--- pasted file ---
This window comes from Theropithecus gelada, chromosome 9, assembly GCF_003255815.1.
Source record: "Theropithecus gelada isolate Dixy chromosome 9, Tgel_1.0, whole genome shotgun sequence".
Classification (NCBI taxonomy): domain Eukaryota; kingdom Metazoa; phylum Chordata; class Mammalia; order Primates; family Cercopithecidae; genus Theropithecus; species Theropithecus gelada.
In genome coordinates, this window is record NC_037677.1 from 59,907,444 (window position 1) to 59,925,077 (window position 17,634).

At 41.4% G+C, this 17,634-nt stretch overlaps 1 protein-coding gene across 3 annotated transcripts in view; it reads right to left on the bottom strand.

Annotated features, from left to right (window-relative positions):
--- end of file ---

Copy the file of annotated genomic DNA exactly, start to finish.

This window comes from Theropithecus gelada, chromosome 9, assembly GCF_003255815.1.
Source record: "Theropithecus gelada isolate Dixy chromosome 9, Tgel_1.0, whole genome shotgun sequence".
Classification (NCBI taxonomy): domain Eukaryota; kingdom Metazoa; phylum Chordata; class Mammalia; order Primates; family Cercopithecidae; genus Theropithecus; species Theropithecus gelada.
In genome coordinates, this window is record NC_037677.1 from 59,907,444 (window position 1) to 59,925,077 (window position 17,634).

At 41.4% G+C, this 17,634-nt stretch overlaps 1 protein-coding gene across 3 annotated transcripts in view; it reads right to left on the bottom strand.

Annotated features, from left to right (window-relative positions):